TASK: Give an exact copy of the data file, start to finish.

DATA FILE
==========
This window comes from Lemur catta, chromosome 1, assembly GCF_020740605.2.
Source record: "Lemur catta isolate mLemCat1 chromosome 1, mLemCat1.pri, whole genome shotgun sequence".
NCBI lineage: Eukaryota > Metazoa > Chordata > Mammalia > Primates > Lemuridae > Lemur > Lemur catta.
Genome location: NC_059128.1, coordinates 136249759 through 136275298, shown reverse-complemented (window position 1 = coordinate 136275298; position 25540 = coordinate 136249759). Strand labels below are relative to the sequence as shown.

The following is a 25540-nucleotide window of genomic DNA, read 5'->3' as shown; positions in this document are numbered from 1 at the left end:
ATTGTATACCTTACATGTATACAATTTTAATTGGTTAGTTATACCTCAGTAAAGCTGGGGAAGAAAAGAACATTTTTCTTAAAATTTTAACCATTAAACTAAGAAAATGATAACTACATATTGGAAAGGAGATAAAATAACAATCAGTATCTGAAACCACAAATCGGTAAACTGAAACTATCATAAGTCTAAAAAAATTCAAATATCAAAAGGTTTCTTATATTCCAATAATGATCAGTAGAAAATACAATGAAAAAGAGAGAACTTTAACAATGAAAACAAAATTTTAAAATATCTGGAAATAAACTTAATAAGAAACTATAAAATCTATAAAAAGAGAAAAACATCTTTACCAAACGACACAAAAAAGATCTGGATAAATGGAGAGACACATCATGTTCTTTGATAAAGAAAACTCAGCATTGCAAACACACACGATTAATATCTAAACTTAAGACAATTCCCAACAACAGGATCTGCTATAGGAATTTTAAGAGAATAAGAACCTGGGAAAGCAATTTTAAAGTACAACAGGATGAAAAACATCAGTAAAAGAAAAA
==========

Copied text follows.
This window comes from Lemur catta, chromosome 1, assembly GCF_020740605.2.
Source record: "Lemur catta isolate mLemCat1 chromosome 1, mLemCat1.pri, whole genome shotgun sequence".
NCBI lineage: Eukaryota > Metazoa > Chordata > Mammalia > Primates > Lemuridae > Lemur > Lemur catta.
Genome location: NC_059128.1, coordinates 136249759 through 136275298, shown reverse-complemented (window position 1 = coordinate 136275298; position 25540 = coordinate 136249759). Strand labels below are relative to the sequence as shown.

The following is a 25540-nucleotide window of genomic DNA, read 5'->3' as shown; positions in this document are numbered from 1 at the left end:
ATTGTATACCTTACATGTATACAATTTTAATTGGTTAGTTATACCTCAGTAAAGCTGGGGAAGAAAAGAACATTTTTCTTAAAATTTTAACCATTAAACTAAGAAAATGATAACTACATATTGGAAAGGAGATAAAATAACAATCAGTATCTGAAACCACAAATCGGTAAACTGAAACTATCATAAGTCTAAAAAAATTCAAATATCAAAAGGTTTCTTATATTCCAATAATGATCAGTAGAAAATACAATGAAAAAGAGAGAACTTTAACAATGAAAACAAAATTTTAAAATATCTGGAAATAAACTTAATAAGAAACTATAAAATCTATAAAAAGAGAAAAACATCTTTACCAAACGACACAAAAAAGATCTGGATAAATGGAGAGACACATCATGTTCTTTGATAAAGAAAACTCAGCATTGCAAACACACACGATTAATATCTAAACTTAAGACAATTCCCAACAACAGGATCTGCTATAGGAATTTTAAGAGAATAAGAACCTGGGAAAGCAATTTTAAAGTACAACAGGATGAAAAACATCAGTAAAAGAAAAA